Thursday, January 10, 2008

Solidarity AAPA Demands UC Berkeley 1969

photo: UCB TWLF Strike picketline (AAPA Newspaper 1969)

Solidarity Newsprint

Asian Studies Proposal

(Submitted by the Asian American Political Alliance)


The Asian experience in America is unique. The lives of the Japanese, Chinese, Filipino, Korean, and other Asian people have similarities and differences, but generally fall under the category of the Yellow Experience. The phenomena of a colorful people living in a white society deserves study, understanding, and sensitive analysis. It deserves this study because these colorful people need it, in order to understand themselves and the society in which they live.

The effects of American and Western civilization on the non-Western world have been profound. From the earliest contacts of European explorers with the Chinese and

Southeast Asians to the present-day Western military, economic, and political activities and spheres in Asia, the 'white' man has been involved with the ‘yellow’ man.

From the study of these two related experiences- Asians in America and Westerners in Asia—we can perhaps arrive at some understanding about the ‘yellow-white' relationship at its social and psychological roots and manifestations:

Specific Course Proposals

the Asian in America

A) Social Psychology: Dynamics of Racism

The natural alliance of peoples of color results from the exploitation according to and exclusively because of sheer visibility. In this sense, it is simplest put that we know when we are being lied to. Such a perspective as we are attempting to develop could not necessarily emerge from a view of American culture only. We take heart and example from the continued existence of our culture abroad, which proves to us the viability of our heritages the world over.

To explore the social psychological dynamics of being yellow in a white society.

Method: experiential, accounts, testing, group discussions, reference groups, interpersonal relations. Specifics for Chinese, Japanese, Filipinos, ghetto, middle class, wealthy.

B) The Asian and His Community

Chinatowns: Development, problems, characteristics

Filipinos: Uniqueness, characteristics, etc.

Identification with community; alienation from the same.

Living in White society: Implications on community identity

Japanese Community: Where? Characteristics, etc.

C) Relationships Among Asian Communities

A study of the inter-community tensions and harmony: distances, effects of national origins, the rural-urban and middle class ghetto relations, and the historical effects

American society . . . - e . g . relocations, politics, economics.

D) America, An Asian Perspective

Political Economy of America

Anti-Asian laws: History and Meaning

The ‘White Man’: What it means????

Our Piece of the Pie: Its value… acculturation, accommodation, and affluence.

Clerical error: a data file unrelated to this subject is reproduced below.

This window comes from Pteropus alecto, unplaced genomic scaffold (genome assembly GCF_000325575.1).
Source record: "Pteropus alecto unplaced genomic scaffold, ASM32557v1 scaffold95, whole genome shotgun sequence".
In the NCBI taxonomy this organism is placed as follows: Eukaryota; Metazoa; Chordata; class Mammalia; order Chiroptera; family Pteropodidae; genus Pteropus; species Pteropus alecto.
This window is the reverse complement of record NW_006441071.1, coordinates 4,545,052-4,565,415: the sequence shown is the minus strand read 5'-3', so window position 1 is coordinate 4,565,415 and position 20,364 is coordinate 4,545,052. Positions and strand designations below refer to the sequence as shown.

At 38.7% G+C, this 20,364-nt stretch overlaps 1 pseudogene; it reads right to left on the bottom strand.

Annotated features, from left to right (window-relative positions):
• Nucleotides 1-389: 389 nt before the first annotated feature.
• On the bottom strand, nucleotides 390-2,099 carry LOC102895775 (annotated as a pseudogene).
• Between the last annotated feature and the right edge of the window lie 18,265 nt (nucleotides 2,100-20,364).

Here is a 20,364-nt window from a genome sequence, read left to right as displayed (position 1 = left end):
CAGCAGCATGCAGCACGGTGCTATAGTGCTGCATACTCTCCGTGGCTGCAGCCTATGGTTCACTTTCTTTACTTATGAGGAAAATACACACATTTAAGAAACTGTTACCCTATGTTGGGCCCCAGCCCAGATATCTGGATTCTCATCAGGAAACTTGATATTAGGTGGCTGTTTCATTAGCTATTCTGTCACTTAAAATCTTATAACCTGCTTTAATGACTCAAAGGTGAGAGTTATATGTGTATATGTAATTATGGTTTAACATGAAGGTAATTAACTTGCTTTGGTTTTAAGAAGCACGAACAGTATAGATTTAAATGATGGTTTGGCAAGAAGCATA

E) Community Workshop: Relevant Education

A major problem of the ghetto is the failure of its youth who are fortunate enough to learn a skill, to return the benefits of that skill to the community. This problem is neglected by the existing educational system, which prepares the individual for the assumption of an economically productive position within society. The skilled individual who can and does return to aid the community is the exception, not the rule. The Third World individual who does return is an even greater rarity because the University which already produces too few of these individuals has few Third World people initially and lacks the relevant courses catering to the specific needs of the community.

F) Language: Contemporary Linguistic Skills

The problem of language: dual life and language as presented by immigrant life and handicaps presents the need for Cantonese as well as the desirability of other Asian languages as spoken in the United States.

G) Creative Workshops -

Using traditional and non-traditional media, drama, literature, mass communications, art, music, photography, etc.; in workshops that would develop an Asian American perspective through unique and various art-forms.

The Asian Experience:

The roots of the Asian-American lies in Asia. A knowledge of history is essential;
most pertinent is history involving Western man. Our course offerings in this part of the department would thus center around the nature of the Asian person, and his relationship with Western man. We include the study of ‘Overseas Asians' in this focus, because most Overseas Asians remain in Asia outside of their national origins. Also, Overseas Asian (except Asian-Americans) are distant from America. Community work there is difficult: histoty and current literature are the best we can do.

A) The Roots of Asian Man: Social Conditions for Emigration

Social Structure--Family, Occupations, Politics, and Religion

Economic Condition-labor opportunities, poverty, mobility, class conflict

Western Effects--War, trade, etc.

B. Westernization of Asia: Imperialism, Colonization, Modernization and Effects

Europe: 15th thru 20th Century

America: 19th thru 20th Century

The study of cities—Hong Kong, Shanghai, Tokyo, and Singapore—as case studies in westernization . . . a study of customs, values and social perceptions.

C. Overseas Asian Communities

Asians in various contexts: Europe, Africa, Middle East, and Asia in comparison
with Asians in America.

D. Asian Revolutionary Ideology: Communism

A core course on ideology, organization of communism in the Asian countries

Eg: China and the thought of Mao.

E. Revolutions and Social Movements

Student Movements in Asia

Conditions for Revolution in Asia

Effects of the West in Revolution and Unrest in Asia.

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